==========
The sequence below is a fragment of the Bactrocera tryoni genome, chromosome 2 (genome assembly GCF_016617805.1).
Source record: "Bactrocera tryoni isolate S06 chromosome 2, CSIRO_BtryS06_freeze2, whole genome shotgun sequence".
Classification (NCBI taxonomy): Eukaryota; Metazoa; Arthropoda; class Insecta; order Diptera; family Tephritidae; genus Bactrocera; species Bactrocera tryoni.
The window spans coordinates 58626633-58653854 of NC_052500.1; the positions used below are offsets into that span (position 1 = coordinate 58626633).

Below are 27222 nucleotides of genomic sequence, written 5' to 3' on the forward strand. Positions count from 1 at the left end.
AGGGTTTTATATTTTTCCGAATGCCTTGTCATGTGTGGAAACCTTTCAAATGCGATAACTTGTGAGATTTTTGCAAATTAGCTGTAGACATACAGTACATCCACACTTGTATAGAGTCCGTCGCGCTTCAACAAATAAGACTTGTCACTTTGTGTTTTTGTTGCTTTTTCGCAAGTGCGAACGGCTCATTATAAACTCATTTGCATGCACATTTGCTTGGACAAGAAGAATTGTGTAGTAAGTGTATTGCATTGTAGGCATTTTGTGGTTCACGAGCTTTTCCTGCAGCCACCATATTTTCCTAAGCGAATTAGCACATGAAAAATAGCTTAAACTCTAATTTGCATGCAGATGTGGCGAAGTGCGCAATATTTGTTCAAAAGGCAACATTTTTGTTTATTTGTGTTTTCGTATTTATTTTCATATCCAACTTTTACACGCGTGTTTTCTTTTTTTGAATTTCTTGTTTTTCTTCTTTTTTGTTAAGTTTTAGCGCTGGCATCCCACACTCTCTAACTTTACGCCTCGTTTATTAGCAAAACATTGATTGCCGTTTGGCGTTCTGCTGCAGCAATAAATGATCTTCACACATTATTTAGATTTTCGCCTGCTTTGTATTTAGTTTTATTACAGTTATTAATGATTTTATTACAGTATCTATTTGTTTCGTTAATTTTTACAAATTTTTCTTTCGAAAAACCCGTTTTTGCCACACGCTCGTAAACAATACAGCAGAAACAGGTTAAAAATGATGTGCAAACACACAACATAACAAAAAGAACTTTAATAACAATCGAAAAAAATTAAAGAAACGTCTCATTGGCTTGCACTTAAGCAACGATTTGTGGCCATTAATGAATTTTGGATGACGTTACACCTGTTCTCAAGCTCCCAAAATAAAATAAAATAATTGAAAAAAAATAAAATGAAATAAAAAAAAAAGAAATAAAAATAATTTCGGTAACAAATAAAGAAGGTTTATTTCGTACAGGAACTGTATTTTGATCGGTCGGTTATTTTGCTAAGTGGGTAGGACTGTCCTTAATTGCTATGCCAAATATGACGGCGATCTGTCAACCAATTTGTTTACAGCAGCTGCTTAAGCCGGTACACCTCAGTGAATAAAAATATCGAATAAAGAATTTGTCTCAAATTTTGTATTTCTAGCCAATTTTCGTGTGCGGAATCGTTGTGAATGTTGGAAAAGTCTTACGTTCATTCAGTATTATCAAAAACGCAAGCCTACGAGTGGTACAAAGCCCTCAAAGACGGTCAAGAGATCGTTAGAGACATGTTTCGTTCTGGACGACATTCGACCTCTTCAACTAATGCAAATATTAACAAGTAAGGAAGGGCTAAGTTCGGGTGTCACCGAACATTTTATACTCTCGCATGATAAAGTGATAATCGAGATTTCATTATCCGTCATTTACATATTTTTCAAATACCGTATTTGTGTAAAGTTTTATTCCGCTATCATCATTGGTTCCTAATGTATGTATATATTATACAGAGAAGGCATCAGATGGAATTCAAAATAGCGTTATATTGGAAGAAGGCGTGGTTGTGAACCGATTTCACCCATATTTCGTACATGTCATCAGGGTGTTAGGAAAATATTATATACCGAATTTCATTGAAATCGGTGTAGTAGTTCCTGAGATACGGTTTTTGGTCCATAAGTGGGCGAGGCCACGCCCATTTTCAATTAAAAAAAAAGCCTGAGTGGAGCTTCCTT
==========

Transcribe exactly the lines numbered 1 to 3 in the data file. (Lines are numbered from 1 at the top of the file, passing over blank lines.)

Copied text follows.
The sequence below is a fragment of the Bactrocera tryoni genome, chromosome 2 (genome assembly GCF_016617805.1).
Source record: "Bactrocera tryoni isolate S06 chromosome 2, CSIRO_BtryS06_freeze2, whole genome shotgun sequence".
Classification (NCBI taxonomy): Eukaryota; Metazoa; Arthropoda; class Insecta; order Diptera; family Tephritidae; genus Bactrocera; species Bactrocera tryoni.